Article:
Having worked in Lille for his entire career, both at the Lille Regional Hospital and at the Pasteur Institute where he founded a department on nutrition, Jean-Michel Lecerf is one of France’s most renowned nutritional experts. Known for his clinical research activities and for his uncompromising views, Mr. Lecerf also sits on a number of academic associations, as well as public (national agencies) and private (food industry) scientific committees. His work focuses mainly on clinical research into the lipid metabolism, a topic about which he has published numerous papers. He has authored more than 600 printed articles and has presented over 400 discussion papers. In addition, he has also written for a generalist audience, such as in his latest book “La joie de manger” (“The Joy of Eating”) that was recently published by Éditions du Cerf. In a wide-ranging exclusive interview, Mr. Lecerf gives his expert opinion on a range of subjects, from the risks of food shortages to the EU’s strategic choices and the questions raised by the link between Covid and obesity.
The European Scientist : Given the heated international context, let me start with a rather difficult question: how does an expert on diseases related to food overconsumption view the risks of shortages that are looming on the horizon? As there is a real risk that our societies will be affected, do you have any recommendations? How could the French adapt their daily diet?
Jean-Michel Lecerf : Having just published “La joie de manger“, I am not in the camp of those who say that the war and shortages will help educate the public on food consumption! Overconsumption of food is an overused term. It is true that our food production and availability is the highest it has ever been. But to say that our populations are overconsuming food is not true! Although there is food waste, there is no generalized overconsumption of food. People eat less and less and are more and more careful, except for the usual 10-15% who overindulge. We are living in a world of food abundance, where there is food waste both in the production chain and on the plate.
But any potential shortages will have an effect on the poorest people because the cost of raw materials will increase. In terms of food production, we must be careful not to allow our country’s agricultural capacity to drop too much (see the interview with Léon Guéguen on your website). The great potential of our country in terms of food production has so far been curbed for various reasons, but this will have to change in the context of the current crisis.
We are lucky to have accessible and cheap food (the French population spends 14% of its income on food, whereas at the beginning of the 20th century it spent more than 50%); perhaps, with the current crisis, we will realise that is rather a precious commodity. Our available production capacity, however, is far from being exploited. And the desire to achieve food sovereignty should encourage us to produce more at home. We have lost our competitiveness because of environmental regulations and wage costs, and – as a result – we have to import. But what we need to do is reconcile the need for a productive agricultural system and a return to exports with reduced environmental emissions. Plant-based biotechnology may be able to help us in this quest, but we must continue improving our understanding of these innovations.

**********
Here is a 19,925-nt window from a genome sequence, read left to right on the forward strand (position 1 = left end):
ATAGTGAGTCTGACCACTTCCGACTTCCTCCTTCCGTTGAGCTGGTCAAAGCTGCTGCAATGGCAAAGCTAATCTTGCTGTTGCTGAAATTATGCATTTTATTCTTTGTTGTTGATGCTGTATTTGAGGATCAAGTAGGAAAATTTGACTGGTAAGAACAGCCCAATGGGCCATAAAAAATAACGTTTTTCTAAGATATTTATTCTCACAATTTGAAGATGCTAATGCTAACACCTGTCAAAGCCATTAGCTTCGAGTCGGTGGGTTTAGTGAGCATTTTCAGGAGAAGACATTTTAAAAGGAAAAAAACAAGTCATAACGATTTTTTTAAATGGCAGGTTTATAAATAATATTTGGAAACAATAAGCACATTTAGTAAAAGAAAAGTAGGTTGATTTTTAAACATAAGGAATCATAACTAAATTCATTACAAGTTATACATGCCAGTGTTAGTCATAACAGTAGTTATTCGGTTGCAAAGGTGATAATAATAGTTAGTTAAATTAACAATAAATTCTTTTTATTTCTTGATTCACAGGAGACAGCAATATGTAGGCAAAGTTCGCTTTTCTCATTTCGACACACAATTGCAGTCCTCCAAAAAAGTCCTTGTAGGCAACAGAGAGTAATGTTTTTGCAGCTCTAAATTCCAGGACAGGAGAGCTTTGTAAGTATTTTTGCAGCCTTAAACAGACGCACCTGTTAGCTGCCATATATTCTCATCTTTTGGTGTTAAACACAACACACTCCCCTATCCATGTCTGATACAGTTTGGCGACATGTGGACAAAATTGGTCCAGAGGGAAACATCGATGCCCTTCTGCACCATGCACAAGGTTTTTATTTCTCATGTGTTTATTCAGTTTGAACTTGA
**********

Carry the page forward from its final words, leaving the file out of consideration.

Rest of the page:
TES. : Can we say that the agriculture and food industries are currently doing enough to address the public health issues at hand?
JML. : Absolutely. 95% of manufacturers strive to produce quality products. We can always improve. But I think it is rather hard to ask for manufacturers to sell sweets without sugar or chips without fat. Most of them try to have safe and healthy products, even if sometimes accidents happen. There are also several sanitary and microbiological requirements in France that are not enforced abroad. Most of them have departments and engineers who try to reduce salt, fat, additives… but doing so is not always possible. We cannot sell cheeses without fat, for instance, which would be flavourless.
Food products must remain in their most natural form. Rillettes or sausages without fat are unimaginable. These are not toxic products; you just shouldn’t eat astronomical quantities of them. There are people who eat badly, but no food can be blamed for all the troubles. Industrialists are making efforts, but, unfortunately, they are nevertheless blamed for nearly everything. While big food manufacturers still need to improve their product and marketing strategies, their responsibility when it comes to public health problems should be shared with the root causes that lie within socio-economic, behavioural, psychological and environmental factors. The issue lies with the 20% of the population that cannot afford to buy good quality products because they are too expensive. This is a socio-economic problem, not an agri-food problem. Industry sells what people can afford to buy.